Batman ran for three seasons, and in each of its 120 episodes one plot element was inevitable:  Batman and Robin would confront one of their arch villains, along with his or her henchman, and engage in a climactic fistfight.   This is where the rhetoric device called onomatopoeia was employed for effect.  To remind viewers that these were comic book characters, each punch was punctuated by words superimposed in bright colors on the screen.  The words “POW!”, “BAM!”, and “ZONK!” entered pop culture (1).

Onomatopoeia is the use of words to imitate or suggest sound.  Imagery in language is largely about how words create vivid images, but we should not forget that we can also create imagery via sound effects like onomatopoeia.  For example, if we were to describe a car accident, we might say, “The two cars hit each other.”  This creates the image of two car coming together; however, notice how the image become more vivid when we add a verb that has a sound effect:  “The two cars smashed into each other.”

The results of a psychological study conducted in 1974, shows just how important vivid verbs can be. Subjects in the study were shown a film of a traffic accident and then were asked questions about the accident.  Some of the subjects were asked, “About how fast were the cars going when they hit each other?”  Others were asked,  “About how fast were the cars going when they smashed into each other?”  The subjects who were asked the second question (smashed), gave a higher estimated speed than the subjects who were asked the first question (hit).  

When the subjects were brought back to the lab a week later and shown the film of the accident again, they were asked if they had seen any broken glass.  In reality there was no broken glass in the film, but several of the subjects reported seeing it.  Of those who were asked a week earlier how fast the cars were going when they hit each other, 14 percent said they saw glass; of those who were asked how fast the cars were going when they smashed into each other, 32 percent said they saw glass (2).

This experiment not only shows the fallibility of human memory and perception, it also shows how the right word, especially the right verb, can create a powerful impression on a reader.  That impression can be in the form of a vivid image, but it can also be auditory, as in “smashed” or “crashed.”  The lesson here is to select your verbs carefully, for their sense, but also for their sound — for their visual effect but also for their volume effect.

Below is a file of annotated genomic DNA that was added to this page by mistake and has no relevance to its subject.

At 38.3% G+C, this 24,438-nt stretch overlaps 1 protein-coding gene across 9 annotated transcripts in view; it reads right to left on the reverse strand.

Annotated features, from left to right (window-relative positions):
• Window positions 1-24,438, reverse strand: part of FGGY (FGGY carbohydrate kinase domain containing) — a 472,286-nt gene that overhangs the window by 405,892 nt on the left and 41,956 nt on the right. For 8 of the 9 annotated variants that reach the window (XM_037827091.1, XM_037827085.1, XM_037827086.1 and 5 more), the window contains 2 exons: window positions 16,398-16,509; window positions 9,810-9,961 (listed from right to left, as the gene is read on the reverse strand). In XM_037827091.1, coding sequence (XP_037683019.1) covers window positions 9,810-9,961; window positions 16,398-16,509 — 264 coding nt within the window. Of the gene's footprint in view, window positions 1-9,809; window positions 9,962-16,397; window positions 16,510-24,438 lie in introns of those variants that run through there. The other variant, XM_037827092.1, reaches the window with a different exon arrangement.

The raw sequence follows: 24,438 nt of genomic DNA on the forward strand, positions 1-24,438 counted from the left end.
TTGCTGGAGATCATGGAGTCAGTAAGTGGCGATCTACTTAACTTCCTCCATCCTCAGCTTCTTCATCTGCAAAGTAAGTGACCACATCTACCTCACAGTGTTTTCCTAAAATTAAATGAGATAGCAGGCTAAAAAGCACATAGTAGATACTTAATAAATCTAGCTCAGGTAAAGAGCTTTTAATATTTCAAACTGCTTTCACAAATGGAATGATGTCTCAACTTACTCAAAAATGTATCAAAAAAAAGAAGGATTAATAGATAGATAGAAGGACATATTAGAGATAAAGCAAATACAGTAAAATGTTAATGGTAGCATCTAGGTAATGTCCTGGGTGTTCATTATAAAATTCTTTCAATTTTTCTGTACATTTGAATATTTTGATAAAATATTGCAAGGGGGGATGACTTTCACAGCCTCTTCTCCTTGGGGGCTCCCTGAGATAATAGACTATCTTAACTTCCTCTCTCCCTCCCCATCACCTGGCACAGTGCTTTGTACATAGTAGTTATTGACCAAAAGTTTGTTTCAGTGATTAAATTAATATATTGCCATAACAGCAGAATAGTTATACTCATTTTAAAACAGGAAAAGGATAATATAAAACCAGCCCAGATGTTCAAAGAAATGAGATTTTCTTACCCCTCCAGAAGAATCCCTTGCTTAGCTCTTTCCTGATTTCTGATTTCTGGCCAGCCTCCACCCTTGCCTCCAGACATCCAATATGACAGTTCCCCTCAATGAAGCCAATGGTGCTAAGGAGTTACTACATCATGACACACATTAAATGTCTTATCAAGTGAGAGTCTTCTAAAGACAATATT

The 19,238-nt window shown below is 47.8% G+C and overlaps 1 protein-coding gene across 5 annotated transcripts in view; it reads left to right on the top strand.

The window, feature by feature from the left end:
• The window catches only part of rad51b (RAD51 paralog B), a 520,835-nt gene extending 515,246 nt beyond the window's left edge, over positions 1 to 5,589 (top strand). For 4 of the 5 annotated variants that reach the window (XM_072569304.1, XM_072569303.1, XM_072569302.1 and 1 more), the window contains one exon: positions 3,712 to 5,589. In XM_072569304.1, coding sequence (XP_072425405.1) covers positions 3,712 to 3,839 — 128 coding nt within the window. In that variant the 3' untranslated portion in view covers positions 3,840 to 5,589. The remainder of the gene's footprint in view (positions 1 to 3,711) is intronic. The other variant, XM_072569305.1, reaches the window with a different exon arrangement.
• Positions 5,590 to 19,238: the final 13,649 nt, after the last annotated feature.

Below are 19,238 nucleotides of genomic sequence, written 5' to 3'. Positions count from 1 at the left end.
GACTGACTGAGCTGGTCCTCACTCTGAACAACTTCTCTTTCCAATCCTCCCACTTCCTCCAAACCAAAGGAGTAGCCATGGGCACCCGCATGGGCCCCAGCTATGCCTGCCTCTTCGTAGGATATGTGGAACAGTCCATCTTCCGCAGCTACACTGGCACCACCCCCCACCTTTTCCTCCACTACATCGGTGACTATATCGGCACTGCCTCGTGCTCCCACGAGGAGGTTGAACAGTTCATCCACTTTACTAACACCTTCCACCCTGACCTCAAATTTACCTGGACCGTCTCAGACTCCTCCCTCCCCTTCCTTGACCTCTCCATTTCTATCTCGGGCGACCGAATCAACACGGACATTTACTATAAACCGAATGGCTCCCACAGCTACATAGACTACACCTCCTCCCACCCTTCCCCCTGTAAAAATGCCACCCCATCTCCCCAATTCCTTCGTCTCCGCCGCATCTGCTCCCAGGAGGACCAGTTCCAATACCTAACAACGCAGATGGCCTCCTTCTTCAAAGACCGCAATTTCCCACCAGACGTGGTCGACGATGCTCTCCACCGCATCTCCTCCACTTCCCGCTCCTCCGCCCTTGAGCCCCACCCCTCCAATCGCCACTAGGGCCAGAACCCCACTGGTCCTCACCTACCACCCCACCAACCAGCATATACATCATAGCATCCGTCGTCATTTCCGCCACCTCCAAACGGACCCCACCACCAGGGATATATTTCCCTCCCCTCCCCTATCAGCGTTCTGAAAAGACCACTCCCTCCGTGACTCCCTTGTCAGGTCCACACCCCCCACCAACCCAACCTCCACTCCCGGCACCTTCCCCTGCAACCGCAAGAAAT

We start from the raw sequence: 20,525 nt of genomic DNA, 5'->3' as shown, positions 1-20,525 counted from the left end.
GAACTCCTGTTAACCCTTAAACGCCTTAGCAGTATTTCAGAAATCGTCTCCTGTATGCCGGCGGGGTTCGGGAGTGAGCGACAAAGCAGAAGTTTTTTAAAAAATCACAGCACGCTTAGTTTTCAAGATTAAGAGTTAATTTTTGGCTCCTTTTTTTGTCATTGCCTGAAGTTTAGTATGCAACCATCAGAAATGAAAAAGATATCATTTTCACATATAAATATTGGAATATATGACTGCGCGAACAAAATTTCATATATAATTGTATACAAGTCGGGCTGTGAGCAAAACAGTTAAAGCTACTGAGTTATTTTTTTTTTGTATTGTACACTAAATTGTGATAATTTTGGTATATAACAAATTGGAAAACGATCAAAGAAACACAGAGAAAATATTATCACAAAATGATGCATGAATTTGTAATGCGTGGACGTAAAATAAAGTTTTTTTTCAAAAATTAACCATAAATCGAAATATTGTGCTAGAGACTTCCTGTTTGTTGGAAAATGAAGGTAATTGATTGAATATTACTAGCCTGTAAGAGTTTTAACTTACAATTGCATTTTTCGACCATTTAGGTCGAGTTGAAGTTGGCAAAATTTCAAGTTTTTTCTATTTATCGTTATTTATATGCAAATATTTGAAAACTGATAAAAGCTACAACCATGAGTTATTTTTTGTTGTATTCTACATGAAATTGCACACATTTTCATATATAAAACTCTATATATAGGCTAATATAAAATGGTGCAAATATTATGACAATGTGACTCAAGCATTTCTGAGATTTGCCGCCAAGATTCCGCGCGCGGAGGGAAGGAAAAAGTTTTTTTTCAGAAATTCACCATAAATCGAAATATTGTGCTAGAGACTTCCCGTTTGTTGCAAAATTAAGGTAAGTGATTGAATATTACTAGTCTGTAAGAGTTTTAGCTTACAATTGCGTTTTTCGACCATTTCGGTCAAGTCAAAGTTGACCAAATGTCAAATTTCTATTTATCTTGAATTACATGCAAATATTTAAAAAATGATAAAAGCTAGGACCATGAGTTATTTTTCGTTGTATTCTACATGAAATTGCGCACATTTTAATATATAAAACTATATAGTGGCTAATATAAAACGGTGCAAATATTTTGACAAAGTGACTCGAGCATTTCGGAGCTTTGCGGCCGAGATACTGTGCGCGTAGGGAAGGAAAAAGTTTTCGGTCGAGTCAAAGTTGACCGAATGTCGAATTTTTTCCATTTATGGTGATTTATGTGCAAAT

The following are some examples of volume verbs:

babble, beat, bellow, blare, blast, bubble, buzz, chatter, chug, cackle, click, crackle, crash, clang, cry, crush, drip, dribble, explode, fizzle, groan, growl, gurgle, hiss, hum, jingle, knock, moan, murmur, plink, plop, pop, purr, rasp, rattle, roar, rumble, rustle, scream screech shriek, shuffle, sing, sizzle, slurp, snap, splash, squawk, squeal, strike, sweep, swish, swoosh, thud, thunder, trumpet, wheeze, whisper, whistle

Today’s Challenge:  Turn Up the Volume

How can you use verbs to add sound effects to the imagery of sentences? Select three of the basic, boring sentences below, and breath life into them by revising them, adding volume verbs and other vivid, detailed imagery.  As you revise, read them aloud, listening for each sentence’s soundtrack.

For example:

Basic Sentence:  The teacher raised his voice.

Revised Sentence:  The teacher’s voice thundered through the classroom as he barked at the students to sit down.

The car was old.

The children played.

The rain fell heavily.

The new day dawned.

The cat looked friendly.

The children were excited.

The student worked busily.

The restaurant was packed.

The fireworks were displayed.

The student woke to his alarm clock.

(Common Core Language 3 – Knowledge of Language)

Quotation of the Day:  Listen to the sound of your language.  Read your words out loud.  Pay attention to their rhythm and cadence and flow.  Consider the way they reverberate in your head, how they stir your heart.  Ask how your reader would respond to ‘farewell’ as opposed to ‘goodbye,’ or to ‘mockingbird’ as opposed to ‘crow.’  -Stephen Wilbers in Mastering the Craft of Writing

1-http://www.cnn.com/2016/01/12/entertainment/batman-50-anniversary-burt-ward-feat/

2-http://www.simplypsychology.org/loftus-palmer.html